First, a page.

Cinema functions within the world written by Spielberg and long-time writing partner Tony Kushner as being capable of spectacle and awe, of installing trust, emphasising love, and finding that inch of truth that exists somewhere between our observable world and our own consciousness. It’s placed as importantly as that – being the source of truth in one moment, the fabrication of reality the next, discovering something in someone that nobody else could see just moments after – and in being so well emphasised it becomes in some ways the most truthful of all of Spielberg’s work even beyond the autobiographical aspects of the narrative and each of its characters. This great filmmaker, whom so many aspire to be, has long defended the theatrical experience, the preservation of film libraries, the continuation of traditional methods and the embrace of new ones; and of all the messages to be gleaned from The Fabelmans, it is apropos that cinema in all of its forms and all of its applications is shown to be so tremendously important to the human spirit, that cinema is worth thinking about as being more than simple entertainment.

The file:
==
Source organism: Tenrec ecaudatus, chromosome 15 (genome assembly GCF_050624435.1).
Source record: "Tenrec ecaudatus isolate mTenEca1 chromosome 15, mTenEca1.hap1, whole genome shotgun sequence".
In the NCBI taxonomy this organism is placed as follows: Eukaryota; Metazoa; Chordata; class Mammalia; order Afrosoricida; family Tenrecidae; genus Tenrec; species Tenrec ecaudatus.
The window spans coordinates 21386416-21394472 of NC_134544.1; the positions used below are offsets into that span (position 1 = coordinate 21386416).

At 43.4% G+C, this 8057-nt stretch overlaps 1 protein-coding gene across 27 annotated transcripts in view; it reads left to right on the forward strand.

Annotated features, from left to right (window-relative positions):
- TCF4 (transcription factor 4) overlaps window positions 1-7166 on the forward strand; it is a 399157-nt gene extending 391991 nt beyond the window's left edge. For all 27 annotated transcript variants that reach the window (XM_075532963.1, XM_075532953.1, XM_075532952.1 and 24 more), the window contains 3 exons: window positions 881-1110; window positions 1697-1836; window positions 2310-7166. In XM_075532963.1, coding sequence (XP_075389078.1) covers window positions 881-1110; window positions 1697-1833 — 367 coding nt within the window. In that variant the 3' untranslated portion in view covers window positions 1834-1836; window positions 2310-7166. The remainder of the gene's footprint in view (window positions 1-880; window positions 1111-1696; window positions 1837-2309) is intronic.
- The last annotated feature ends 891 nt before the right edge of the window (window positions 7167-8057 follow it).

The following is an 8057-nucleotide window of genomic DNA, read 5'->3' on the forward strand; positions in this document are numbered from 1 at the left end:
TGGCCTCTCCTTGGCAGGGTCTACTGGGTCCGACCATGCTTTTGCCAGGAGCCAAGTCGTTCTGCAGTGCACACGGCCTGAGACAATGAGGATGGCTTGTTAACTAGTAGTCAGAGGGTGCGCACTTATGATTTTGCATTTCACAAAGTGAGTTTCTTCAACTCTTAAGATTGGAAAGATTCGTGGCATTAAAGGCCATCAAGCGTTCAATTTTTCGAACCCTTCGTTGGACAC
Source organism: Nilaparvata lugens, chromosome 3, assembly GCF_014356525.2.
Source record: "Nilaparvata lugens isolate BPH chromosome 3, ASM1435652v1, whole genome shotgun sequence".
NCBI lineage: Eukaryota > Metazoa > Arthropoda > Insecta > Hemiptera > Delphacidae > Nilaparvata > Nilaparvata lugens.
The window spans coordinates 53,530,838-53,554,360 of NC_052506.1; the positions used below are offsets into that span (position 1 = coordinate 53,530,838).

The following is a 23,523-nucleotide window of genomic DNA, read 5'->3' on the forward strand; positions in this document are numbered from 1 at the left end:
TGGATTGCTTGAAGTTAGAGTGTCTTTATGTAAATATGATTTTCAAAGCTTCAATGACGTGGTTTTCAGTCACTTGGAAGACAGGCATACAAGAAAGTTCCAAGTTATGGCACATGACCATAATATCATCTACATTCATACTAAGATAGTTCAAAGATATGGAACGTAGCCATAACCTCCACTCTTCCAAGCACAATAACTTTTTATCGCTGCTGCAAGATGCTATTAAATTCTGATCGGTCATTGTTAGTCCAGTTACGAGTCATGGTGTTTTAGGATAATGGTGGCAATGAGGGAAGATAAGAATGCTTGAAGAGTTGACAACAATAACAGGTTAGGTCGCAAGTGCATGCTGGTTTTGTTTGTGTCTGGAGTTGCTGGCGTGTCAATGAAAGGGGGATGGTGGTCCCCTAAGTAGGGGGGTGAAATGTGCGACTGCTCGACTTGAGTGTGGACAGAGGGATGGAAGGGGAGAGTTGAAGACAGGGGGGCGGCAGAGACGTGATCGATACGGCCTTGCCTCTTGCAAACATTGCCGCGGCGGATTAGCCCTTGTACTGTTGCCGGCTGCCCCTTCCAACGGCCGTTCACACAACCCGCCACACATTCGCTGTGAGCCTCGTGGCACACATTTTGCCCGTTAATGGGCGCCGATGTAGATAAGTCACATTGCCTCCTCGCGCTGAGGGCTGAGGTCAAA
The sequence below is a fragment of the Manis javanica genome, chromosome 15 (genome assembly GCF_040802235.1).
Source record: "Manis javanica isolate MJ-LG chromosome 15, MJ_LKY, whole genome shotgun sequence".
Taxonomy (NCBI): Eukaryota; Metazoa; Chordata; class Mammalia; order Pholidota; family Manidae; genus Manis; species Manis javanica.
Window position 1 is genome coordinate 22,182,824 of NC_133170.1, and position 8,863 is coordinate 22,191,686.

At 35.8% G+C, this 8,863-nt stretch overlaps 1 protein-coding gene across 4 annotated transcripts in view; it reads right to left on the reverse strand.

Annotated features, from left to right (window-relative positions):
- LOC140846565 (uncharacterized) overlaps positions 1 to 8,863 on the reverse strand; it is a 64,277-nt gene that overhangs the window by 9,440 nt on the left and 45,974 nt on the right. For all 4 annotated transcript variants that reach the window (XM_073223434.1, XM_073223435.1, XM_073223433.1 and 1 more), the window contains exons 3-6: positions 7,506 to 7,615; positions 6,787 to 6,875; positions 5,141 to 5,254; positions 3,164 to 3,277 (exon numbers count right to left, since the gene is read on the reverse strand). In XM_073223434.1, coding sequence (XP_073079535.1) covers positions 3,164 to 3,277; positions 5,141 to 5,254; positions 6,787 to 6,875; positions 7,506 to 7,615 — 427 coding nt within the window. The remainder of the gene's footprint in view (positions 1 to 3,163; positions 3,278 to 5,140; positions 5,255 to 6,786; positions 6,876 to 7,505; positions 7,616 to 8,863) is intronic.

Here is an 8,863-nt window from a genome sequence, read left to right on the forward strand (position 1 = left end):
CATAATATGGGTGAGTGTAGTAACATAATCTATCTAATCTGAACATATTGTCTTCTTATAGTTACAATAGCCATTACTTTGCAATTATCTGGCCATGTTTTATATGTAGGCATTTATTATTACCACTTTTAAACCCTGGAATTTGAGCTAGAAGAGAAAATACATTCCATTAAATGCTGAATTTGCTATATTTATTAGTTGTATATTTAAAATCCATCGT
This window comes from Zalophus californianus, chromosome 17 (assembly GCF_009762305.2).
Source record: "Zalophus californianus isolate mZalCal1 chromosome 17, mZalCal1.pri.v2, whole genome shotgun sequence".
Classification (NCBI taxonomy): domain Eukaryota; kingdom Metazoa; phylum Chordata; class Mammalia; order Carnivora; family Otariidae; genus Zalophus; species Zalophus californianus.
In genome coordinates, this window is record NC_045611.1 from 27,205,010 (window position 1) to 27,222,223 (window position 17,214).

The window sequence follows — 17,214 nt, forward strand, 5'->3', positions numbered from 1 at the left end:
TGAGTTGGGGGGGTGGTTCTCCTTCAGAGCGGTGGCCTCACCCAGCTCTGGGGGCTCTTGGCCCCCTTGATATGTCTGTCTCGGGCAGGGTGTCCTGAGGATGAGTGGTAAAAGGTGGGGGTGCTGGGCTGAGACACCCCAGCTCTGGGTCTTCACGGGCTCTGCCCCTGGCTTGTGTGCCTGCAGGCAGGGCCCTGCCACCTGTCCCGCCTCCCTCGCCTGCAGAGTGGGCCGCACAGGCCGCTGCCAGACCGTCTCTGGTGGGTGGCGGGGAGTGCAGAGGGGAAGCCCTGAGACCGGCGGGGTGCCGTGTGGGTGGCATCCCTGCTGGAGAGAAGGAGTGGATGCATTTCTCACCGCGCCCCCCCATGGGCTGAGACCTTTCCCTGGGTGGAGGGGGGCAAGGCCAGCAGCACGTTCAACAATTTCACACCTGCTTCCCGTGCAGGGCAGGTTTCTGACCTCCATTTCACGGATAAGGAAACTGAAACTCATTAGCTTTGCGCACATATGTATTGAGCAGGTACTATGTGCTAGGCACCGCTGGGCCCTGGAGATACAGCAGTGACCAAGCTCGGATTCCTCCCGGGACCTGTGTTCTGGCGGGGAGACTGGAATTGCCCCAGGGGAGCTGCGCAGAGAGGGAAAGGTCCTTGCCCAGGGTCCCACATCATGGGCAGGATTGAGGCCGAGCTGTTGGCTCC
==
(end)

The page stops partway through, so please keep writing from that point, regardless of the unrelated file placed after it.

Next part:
To the Spielberg superfan and those with a deep knowledge and appreciation for the history of American cinema, The Fabelmans isn’t filled with the in-your-face massive story beats of Hollywood’s great chronicles and is therefore not the all-out “cinema is our saviour” movie that Spielberg’s previous work may suggest, even with so much narrative focus on the act of creating and the experience of watching cinema. Spielberg and Kushner have been vocal about the director seeking permission from his mother to make a movie about his youth, one his mother apparently declared she believed he had already been making for years, and evidence of that deep level of mutual respect is threaded throughout. The Fabelmans is about cinema, yes, but it is equally about family, more specifically an ode to the filmmaker’s mother. She is talented, quirky, beautiful and free, like Jessica Chastain’s character in The Tree of Life only more grounded than ethereal, though not without moments of apparent cinema magic. She’s played with an almost TransAtlanticism by Michelle Williams, seemingly with the intention to capture the wonderment Spielberg himself feels when remembering her. It’s a quite exceptional performance, one able to peer through the bravado and find something truthful and emotive, but she won’t be everyone’s cup of tea.